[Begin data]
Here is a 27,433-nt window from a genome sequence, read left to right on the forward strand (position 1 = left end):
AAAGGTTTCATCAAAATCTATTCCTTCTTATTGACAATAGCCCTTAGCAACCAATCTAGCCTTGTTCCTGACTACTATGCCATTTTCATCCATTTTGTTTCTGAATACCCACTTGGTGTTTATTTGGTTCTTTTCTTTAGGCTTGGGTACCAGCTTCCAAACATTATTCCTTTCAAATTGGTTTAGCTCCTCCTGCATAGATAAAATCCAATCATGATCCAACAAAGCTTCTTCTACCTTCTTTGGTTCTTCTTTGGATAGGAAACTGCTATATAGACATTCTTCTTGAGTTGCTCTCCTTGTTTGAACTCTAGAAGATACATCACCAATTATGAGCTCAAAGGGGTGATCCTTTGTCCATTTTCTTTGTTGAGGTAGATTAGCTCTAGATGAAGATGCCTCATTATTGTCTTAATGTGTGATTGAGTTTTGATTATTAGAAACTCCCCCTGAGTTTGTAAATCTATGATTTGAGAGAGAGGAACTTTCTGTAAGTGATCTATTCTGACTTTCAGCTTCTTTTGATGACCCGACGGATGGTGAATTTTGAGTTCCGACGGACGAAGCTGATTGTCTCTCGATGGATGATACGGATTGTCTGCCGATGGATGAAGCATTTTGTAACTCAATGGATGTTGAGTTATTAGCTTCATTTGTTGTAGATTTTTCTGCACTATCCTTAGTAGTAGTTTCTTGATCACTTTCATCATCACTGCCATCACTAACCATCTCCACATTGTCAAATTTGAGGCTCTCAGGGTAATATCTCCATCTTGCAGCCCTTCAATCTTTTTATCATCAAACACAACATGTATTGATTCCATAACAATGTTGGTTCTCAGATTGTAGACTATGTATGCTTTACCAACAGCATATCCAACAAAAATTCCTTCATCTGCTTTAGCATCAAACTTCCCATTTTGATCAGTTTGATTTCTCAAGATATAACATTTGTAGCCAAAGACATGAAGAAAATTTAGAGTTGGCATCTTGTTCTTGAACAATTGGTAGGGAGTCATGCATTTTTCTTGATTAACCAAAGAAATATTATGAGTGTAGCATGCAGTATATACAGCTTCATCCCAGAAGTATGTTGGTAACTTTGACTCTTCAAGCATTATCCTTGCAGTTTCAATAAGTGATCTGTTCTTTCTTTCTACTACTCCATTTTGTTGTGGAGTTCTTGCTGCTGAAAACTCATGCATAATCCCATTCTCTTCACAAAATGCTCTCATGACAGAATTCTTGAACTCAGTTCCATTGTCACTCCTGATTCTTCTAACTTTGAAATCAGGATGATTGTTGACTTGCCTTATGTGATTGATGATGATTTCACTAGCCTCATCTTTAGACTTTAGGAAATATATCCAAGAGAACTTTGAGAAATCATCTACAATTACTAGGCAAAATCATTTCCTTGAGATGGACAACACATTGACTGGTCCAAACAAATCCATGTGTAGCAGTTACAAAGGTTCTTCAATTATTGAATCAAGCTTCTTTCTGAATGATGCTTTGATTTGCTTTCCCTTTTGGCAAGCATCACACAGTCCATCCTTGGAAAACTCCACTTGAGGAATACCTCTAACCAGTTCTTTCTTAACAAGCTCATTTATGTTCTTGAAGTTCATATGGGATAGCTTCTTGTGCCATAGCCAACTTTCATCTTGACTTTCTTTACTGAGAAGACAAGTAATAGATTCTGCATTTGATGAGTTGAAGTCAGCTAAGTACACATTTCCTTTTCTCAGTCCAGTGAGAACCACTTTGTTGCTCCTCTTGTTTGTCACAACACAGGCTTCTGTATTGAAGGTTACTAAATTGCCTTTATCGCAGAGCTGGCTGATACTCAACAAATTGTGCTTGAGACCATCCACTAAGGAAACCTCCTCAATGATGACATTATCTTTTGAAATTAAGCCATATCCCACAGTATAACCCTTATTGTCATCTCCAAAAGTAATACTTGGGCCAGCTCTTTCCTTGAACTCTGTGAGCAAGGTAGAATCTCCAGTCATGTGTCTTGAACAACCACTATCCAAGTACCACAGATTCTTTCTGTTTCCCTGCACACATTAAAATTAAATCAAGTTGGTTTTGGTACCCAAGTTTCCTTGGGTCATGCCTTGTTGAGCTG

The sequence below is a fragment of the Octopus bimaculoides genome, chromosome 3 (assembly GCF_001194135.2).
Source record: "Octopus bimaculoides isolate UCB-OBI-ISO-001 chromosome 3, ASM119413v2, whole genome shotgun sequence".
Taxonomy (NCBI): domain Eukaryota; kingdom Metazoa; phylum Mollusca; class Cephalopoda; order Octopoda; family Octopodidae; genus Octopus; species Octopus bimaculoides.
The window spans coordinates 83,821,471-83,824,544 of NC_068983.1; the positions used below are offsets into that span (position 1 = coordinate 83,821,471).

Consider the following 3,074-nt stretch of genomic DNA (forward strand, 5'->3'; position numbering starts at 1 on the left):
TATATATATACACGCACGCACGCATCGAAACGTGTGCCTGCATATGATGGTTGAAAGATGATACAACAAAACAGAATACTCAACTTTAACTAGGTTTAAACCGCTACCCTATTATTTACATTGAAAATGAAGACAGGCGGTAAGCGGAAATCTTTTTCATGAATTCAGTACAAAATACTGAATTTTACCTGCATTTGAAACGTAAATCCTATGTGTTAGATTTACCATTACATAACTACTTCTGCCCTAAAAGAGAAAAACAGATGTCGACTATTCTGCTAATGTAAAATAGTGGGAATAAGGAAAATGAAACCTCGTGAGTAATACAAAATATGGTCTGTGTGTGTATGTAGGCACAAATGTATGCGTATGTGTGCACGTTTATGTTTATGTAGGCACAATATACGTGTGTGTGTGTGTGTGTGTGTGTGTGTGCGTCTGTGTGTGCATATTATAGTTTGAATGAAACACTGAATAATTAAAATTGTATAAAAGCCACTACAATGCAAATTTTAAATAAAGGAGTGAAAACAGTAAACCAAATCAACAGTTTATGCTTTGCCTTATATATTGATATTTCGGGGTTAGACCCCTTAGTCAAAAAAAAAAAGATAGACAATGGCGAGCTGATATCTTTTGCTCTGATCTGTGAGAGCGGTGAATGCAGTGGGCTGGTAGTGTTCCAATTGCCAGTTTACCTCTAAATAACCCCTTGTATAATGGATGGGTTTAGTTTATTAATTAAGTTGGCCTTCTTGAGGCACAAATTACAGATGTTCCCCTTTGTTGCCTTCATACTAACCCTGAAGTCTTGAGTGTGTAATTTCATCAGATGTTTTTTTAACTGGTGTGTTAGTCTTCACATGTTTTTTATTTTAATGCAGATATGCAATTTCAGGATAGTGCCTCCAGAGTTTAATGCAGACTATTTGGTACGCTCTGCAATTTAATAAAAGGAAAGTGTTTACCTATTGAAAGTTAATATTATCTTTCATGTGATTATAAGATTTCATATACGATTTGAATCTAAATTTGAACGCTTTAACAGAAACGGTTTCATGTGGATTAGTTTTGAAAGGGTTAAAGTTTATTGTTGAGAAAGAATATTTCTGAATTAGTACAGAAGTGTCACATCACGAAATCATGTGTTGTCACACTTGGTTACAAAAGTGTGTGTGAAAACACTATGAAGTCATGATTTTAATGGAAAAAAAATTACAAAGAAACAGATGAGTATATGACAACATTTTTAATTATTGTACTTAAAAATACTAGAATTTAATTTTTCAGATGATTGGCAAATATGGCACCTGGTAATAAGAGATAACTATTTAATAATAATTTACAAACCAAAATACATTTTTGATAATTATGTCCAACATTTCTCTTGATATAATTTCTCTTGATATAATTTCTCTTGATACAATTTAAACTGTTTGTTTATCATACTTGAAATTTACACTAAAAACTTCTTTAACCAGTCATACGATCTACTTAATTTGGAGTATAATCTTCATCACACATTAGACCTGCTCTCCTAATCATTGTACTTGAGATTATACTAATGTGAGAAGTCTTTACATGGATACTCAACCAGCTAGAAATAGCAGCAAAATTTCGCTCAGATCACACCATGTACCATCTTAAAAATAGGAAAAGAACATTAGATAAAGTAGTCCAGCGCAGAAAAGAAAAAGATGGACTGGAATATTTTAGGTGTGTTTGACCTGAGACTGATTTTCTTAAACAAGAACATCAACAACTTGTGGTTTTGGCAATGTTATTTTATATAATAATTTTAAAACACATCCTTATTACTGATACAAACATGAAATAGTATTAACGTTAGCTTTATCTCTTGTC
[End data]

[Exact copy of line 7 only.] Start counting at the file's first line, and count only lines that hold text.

Consider the following 3,074-nt stretch of genomic DNA (forward strand, 5'->3'; position numbering starts at 1 on the left):